All may weigh the soundness or unsoundness of his conclusions, for on the 10th of January, on a cold, crisp Monday morn, Mary was found strangled. And upon the alerting of the detective police t’was discovered that whoever had ‘done’ away with sweet Mary had also attempted to hide the evidence of his misdeed by setting fire, unsuccessfully, to the bed. ” There was no doubt he’d done it! T’was an open and shut case I would have thought” murmured that same detective of the police. And so thought His Worship Judge Peepey, that is, until his clerk bethought him to pay close scrutiny, to which barrister would be mounting the reverend’s defence in this particular open and closed case of murder, “T’is ‘im agin your worship” he muttered, misery sat squarely upon his face. His Worship groaned, he clutched his stomach, “What?! Tobias Kinsella QC? Again?” Judge Peepey remembered well his last ferocious skirmish with Kinsella which had seen justice most indubitably done, but had forced him to take to his bed for a week. “And what of the counsel for the prosecution?” here the judge’s clerk rolled his eyes,”Jeremy Fitzgibbon funded in all good consciense by the state”

“Fitzgibbons? Dear God!”

His Honour considering whether it might not be best to hand the case on to some other more learned friend, and learned from his grim faced clerk that there were none more learned, or more stolid in their suffering than himself; he must attend to the case.

On the day the trial opened the public gallery was so crammed with onlookers that it was impossible not to concede that this was (almost) the most infamous trial of the year,if not the century. The charge? That the Reverend Fathengrodden had done away with Mary Parnham in order that he might return to the family seat (and his wealth) unencumbered by her. “In short that he ‘ad murdered the misguided wench so as he could ave his cake and eat it!” the detective police chuckles quietly to himself as if for all the world he were discussing some light hearted topic or other. Leaning in closer to his confidant he murmured the following,

“You may ask what the defence is? Sonambulism!Sonambulism! That’s sleepwalking to you and I! An as far down the road of depredatory existence as he has travelled I doubt not there’ll be a whole string of ruffians ready to testify as to his sonambulisitic cavortings! He’ll get off! T’is beyond reckoning! For who you may ask prosecutes him? Fitzgibbons the drunk! And who defends him? Queens Counsel Kinsella! Ha!”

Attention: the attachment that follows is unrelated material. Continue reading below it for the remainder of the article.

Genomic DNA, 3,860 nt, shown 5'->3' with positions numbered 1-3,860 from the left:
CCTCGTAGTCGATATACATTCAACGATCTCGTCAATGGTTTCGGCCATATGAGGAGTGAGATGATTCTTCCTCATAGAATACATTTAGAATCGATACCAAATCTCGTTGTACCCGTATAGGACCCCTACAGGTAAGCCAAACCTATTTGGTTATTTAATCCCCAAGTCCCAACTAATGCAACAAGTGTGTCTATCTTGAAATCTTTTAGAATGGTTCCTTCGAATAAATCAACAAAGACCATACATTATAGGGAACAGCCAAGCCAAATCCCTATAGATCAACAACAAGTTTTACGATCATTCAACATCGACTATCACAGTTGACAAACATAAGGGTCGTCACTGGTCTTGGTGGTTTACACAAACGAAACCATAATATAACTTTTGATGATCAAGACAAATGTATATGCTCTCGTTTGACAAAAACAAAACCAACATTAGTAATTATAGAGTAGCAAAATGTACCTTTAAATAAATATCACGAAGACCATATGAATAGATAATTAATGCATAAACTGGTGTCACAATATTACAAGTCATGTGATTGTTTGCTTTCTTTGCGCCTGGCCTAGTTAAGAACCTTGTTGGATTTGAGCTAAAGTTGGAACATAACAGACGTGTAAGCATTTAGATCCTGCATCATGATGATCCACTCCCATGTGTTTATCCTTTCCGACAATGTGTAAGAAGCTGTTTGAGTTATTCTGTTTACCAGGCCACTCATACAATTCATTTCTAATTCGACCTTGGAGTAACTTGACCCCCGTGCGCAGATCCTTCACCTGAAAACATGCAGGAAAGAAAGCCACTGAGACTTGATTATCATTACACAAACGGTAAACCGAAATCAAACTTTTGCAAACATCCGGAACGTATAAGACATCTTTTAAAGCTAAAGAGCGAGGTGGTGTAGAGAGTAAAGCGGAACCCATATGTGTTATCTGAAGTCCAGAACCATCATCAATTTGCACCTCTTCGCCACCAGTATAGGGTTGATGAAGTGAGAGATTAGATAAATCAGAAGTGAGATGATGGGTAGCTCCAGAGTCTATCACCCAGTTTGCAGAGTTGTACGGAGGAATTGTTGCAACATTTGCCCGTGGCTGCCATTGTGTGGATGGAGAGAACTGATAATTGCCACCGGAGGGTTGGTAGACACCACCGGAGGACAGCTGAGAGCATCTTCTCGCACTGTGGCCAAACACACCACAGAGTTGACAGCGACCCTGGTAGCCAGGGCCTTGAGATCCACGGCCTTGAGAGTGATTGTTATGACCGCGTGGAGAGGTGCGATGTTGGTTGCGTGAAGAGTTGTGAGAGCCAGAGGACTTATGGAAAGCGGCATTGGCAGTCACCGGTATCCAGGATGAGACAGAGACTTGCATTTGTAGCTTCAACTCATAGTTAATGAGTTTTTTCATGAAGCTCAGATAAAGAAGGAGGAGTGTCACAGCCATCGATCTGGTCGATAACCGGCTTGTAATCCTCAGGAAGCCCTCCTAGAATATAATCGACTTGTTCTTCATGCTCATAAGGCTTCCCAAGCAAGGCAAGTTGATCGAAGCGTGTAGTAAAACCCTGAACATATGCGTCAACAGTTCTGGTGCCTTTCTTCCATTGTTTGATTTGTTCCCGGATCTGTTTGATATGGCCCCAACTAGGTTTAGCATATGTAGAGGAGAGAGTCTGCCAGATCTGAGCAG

Ha! Indeed, for Kinsella is well known at the Bailey for causing many an ailing case to spring suddenly to life, filling the public galleries to bursting with his eloquent oratory, and causing all who enlist his help to escape the noose of justice. A feared ‘physician of the Old Bailey’ he is the scourge of most sober prosecutory types. Take the case (or cases if you wish) of the infamous Moll Wetland, acquitted several times of offences the detective police were adamant she had committed, “She and er gang have scandalized Spitalfields for years’an that’s sayin something! Does she go down for running sneak thieves and buttock twanging? Does she ever! Acquitted time after time by Kinsella!” our detective police pauses for a nip of sherry and continues,” ‘ouse robberies,pick-pocketing, sneak thievery,gonophing, you name it she ‘ad a hand in it! We gets hold of ‘er and she’s bound for the Bailey, Kinsella gets hold of her and she’s acquitted and up to her old tricks again!”.

I am told that eventually the problem of Moll Wetland was satisfactorily resolved in Ireland, where upon having been taken and convicted of sneak-thieving, she was transported from thence to New South Wales. “Ireland! I ask yer! On one offence they did for ‘er in a way we couldn’t! Kinsella will get Farthengrodden orf I tell yer! You see if he don’t!” the detective police is indignant, his calm has all but departed from him and as he lights a cigar he sighs heartily. For indeed who would not? T’is a parlous state of affairs indeed, when, for want of a little money and a worthy and skilled barrister, justice is not seen to be done.